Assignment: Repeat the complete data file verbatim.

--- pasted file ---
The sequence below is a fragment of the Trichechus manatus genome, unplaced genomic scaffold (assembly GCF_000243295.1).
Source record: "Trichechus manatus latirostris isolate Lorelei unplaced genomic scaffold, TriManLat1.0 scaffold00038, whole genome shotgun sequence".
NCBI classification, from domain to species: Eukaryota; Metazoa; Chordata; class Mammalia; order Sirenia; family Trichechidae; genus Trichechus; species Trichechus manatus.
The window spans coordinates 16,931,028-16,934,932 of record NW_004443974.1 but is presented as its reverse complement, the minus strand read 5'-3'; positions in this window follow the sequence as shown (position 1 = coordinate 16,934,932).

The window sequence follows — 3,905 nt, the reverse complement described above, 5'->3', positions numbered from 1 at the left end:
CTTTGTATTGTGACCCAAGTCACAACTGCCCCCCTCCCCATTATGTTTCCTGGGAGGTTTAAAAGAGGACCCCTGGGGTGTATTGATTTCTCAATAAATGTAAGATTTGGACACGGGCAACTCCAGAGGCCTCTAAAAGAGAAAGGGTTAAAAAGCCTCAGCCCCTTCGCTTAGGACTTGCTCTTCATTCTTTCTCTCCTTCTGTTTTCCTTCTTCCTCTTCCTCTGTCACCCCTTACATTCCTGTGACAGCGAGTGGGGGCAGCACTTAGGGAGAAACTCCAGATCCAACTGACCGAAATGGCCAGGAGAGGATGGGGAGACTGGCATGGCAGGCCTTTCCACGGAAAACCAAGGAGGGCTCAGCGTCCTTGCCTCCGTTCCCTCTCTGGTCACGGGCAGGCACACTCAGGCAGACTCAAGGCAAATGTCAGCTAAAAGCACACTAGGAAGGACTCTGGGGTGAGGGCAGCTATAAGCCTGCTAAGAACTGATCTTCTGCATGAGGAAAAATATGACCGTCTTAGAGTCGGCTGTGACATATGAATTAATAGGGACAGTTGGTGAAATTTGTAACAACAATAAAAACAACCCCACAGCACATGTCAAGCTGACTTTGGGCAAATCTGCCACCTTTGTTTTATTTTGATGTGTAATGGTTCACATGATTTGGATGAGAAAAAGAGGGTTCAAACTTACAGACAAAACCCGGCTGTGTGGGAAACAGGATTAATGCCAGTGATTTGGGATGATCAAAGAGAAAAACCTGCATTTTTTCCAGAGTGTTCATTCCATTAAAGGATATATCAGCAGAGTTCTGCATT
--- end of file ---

The sequence below is a fragment of the Trichechus manatus genome, unplaced genomic scaffold (assembly GCF_000243295.1).
Source record: "Trichechus manatus latirostris isolate Lorelei unplaced genomic scaffold, TriManLat1.0 scaffold00038, whole genome shotgun sequence".
NCBI classification, from domain to species: Eukaryota; Metazoa; Chordata; class Mammalia; order Sirenia; family Trichechidae; genus Trichechus; species Trichechus manatus.
The window spans coordinates 16,931,028-16,934,932 of record NW_004443974.1 but is presented as its reverse complement, the minus strand read 5'-3'; positions in this window follow the sequence as shown (position 1 = coordinate 16,934,932).

The window sequence follows — 3,905 nt, the reverse complement described above, 5'->3', positions numbered from 1 at the left end:
CTTTGTATTGTGACCCAAGTCACAACTGCCCCCCTCCCCATTATGTTTCCTGGGAGGTTTAAAAGAGGACCCCTGGGGTGTATTGATTTCTCAATAAATGTAAGATTTGGACACGGGCAACTCCAGAGGCCTCTAAAAGAGAAAGGGTTAAAAAGCCTCAGCCCCTTCGCTTAGGACTTGCTCTTCATTCTTTCTCTCCTTCTGTTTTCCTTCTTCCTCTTCCTCTGTCACCCCTTACATTCCTGTGACAGCGAGTGGGGGCAGCACTTAGGGAGAAACTCCAGATCCAACTGACCGAAATGGCCAGGAGAGGATGGGGAGACTGGCATGGCAGGCCTTTCCACGGAAAACCAAGGAGGGCTCAGCGTCCTTGCCTCCGTTCCCTCTCTGGTCACGGGCAGGCACACTCAGGCAGACTCAAGGCAAATGTCAGCTAAAAGCACACTAGGAAGGACTCTGGGGTGAGGGCAGCTATAAGCCTGCTAAGAACTGATCTTCTGCATGAGGAAAAATATGACCGTCTTAGAGTCGGCTGTGACATATGAATTAATAGGGACAGTTGGTGAAATTTGTAACAACAATAAAAACAACCCCACAGCACATGTCAAGCTGACTTTGGGCAAATCTGCCACCTTTGTTTTATTTTGATGTGTAATGGTTCACATGATTTGGATGAGAAAAAGAGGGTTCAAACTTACAGACAAAACCCGGCTGTGTGGGAAACAGGATTAATGCCAGTGATTTGGGATGATCAAAGAGAAAAACCTGCATTTTTTCCAGAGTGTTCATTCCATTAAAGGATATATCAGCAGAGTTCTGCATT